Judging the reader by the reader’s reading

A post from basil.CA’s first year:

17 May 02:  I run into educated people who, if they don’t necessarily judge a book by its cover, do something even more stupid:  judge a person by the books he or she reads.  Last year, for instance, I loaned a feminist friend Christina Hoff Somers’ Who Stole Feminism? How Women Have Betrayed Women, thinking, “Hey, she’d probably want to sharpen her positions by reading this controversial book.” Whoops! I hear she’s still out there on Vancouver’s hipper streets slandering me as a priapic blight. 

Recently  I calculated that I have spent about 95,000 hours of my life reading, or almost eleven years — mostly polemical nonfiction of some kind.  The amount of time I’ve spent reading material that I’ve agreed with:  Maybe a year, probably less. The amount of time I’ve enjoyed myself reading:  pretty much always, even those many months in early adulthood reading people like Bhagwan Shree Rajneesh or Rudolph Steiner (fifty or sixty books apiece) (I had friends who were believers, and I determined that reading works by their heros would help prolong our conversations); lately I’ve devoted myself to studying the history of Palestinian and Israeli propaganda — what’s to agree with there, when certainty itself is the blight?

For the last ten years, publications put out by the International Communist League have always been lying around on one of my reading tables. My favourites:  The Sparticist and Women and Revolution, which I often used in my “Bill of Rights” classes at Stanford University.  Each article ends with a call for international socialist revolution guided by the principles of Leon Trotsky; what I call “placard rhetoric” is positioned everywhere:  A recent piece entitled “Down with the Anti-Immigrant Witchhunt” concludes:  “Mobilize Multiracial Union Power in a Mass Labor-Centered Protest! Defend Immigrants, Blacks, Labor Targeted by anti-Terrorist Laws!”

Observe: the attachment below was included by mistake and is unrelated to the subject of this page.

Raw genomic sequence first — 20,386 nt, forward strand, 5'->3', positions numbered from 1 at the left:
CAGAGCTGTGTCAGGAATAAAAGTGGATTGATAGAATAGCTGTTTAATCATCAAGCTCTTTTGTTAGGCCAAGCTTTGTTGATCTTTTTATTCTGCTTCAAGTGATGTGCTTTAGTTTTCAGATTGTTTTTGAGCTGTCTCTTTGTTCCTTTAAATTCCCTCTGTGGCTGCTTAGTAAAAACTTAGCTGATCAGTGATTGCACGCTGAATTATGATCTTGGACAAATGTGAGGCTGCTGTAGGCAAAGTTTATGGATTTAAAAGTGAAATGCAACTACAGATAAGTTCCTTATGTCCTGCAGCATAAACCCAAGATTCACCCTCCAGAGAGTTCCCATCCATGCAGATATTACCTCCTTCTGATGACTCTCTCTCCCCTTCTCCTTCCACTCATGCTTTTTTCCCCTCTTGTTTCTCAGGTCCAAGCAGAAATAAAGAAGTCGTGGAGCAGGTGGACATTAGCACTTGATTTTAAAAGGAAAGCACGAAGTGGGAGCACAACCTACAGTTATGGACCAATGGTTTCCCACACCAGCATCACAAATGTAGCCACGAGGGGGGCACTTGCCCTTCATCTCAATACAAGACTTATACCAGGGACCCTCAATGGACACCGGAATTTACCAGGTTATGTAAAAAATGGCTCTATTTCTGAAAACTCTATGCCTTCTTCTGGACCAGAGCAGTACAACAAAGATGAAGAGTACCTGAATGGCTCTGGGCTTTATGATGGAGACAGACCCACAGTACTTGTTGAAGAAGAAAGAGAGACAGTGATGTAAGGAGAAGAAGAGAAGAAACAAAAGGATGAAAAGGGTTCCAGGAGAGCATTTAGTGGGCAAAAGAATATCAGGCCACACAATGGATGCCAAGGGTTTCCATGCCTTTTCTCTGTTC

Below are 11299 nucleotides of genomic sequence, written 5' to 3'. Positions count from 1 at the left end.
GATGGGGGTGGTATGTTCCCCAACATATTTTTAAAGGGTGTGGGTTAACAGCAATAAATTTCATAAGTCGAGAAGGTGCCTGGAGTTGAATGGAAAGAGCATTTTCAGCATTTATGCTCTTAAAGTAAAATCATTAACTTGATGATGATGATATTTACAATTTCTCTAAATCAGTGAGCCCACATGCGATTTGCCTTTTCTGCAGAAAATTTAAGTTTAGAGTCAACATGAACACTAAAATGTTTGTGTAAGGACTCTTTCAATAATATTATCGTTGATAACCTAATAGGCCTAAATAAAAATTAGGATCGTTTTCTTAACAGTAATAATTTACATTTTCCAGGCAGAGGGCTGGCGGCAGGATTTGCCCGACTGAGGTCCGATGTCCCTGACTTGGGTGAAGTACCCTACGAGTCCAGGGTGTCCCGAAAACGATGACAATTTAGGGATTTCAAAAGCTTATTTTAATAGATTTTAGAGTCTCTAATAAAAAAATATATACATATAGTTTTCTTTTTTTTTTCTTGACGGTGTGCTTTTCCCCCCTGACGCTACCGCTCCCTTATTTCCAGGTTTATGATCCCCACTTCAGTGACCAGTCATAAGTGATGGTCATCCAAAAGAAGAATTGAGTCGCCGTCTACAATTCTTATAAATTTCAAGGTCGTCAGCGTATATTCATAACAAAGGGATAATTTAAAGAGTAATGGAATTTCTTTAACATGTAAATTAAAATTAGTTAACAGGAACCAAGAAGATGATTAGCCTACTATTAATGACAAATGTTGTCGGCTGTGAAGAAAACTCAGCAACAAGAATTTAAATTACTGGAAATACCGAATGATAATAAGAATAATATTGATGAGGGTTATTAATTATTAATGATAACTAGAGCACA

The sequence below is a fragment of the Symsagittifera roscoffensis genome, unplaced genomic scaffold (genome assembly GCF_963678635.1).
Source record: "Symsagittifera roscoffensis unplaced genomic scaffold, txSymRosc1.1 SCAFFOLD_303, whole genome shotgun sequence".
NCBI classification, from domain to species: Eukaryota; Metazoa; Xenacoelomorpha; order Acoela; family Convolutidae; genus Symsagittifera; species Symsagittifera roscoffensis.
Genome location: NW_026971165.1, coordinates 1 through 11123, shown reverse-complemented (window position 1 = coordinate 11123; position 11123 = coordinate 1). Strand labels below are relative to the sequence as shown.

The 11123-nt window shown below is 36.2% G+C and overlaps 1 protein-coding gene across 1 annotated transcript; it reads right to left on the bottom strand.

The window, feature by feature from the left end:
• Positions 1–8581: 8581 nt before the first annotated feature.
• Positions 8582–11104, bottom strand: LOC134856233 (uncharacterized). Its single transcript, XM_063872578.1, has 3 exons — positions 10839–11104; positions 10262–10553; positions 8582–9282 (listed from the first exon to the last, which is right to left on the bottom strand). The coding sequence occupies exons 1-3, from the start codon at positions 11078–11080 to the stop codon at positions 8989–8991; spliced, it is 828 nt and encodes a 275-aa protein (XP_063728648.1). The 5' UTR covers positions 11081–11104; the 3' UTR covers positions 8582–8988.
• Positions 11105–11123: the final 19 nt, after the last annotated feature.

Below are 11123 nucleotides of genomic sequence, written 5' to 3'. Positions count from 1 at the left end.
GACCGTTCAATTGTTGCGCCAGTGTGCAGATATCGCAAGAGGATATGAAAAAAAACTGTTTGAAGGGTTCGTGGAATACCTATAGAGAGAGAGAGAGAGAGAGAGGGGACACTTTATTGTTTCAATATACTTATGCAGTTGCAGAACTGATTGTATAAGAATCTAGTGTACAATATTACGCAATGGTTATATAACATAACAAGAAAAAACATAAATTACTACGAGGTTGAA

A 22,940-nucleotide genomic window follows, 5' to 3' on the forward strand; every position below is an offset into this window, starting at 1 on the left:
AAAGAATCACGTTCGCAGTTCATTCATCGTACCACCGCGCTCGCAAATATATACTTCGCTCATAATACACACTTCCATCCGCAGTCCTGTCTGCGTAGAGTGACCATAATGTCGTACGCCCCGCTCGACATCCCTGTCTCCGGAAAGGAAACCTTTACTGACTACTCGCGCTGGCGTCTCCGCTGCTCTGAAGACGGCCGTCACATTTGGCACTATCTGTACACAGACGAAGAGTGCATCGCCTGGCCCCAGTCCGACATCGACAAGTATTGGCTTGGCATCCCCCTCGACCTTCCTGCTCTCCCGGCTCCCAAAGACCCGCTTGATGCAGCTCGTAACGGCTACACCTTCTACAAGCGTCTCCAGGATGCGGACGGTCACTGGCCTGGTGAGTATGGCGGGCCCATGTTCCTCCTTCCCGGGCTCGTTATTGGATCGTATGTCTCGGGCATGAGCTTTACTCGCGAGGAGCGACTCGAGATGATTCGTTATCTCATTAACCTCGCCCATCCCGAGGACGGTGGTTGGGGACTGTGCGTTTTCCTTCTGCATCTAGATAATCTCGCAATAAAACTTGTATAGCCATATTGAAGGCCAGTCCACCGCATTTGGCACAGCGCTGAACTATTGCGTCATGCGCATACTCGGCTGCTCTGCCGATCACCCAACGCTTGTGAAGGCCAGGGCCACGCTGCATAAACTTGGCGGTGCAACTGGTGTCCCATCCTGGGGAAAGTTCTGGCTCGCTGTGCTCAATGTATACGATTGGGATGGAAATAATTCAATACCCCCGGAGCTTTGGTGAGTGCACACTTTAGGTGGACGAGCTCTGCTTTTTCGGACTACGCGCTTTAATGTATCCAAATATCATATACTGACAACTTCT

These obsolescent stylistic devices aside, there are a lot of great political pointers even for those with no Marxist sympathies at all.  These Trotskyites helped me win more than one debate. I once torpedoed a dear buddy during a conversation about the Dalai Lama, seeing how far I could go as temporary Sparticist, arguing that China was liberating Tibet from the shackles of a theocratic society that had exploited and even enslaved women.  As the afternoon wore on, I expanded my onslaught, supporting every decision made by the Central Committee of the Communist Party over the past twenty years.  This bit of contention between us was artificial, true, but we went at it with great energy and seriousness. Against a finer mind,  I won that argument.  My buddy told me awhile ago that he hasn’t engaged in adversarial political discussion since, though I have indeed tried to bait him.

1 Comment»

  Clarissa wrote @

So true! I’m reading a novel by a Spanish fascist right now. The entire novel is an apology of fascism. Obviously, I find the ideology repugnant but I can only say that it is repugnant and explain why it is so because I’m almost finished with the novel.

People have told me that they find it disturbing that I read fascist and neo-Nazi writers and bloggers as if reading them meant I was in agreement.


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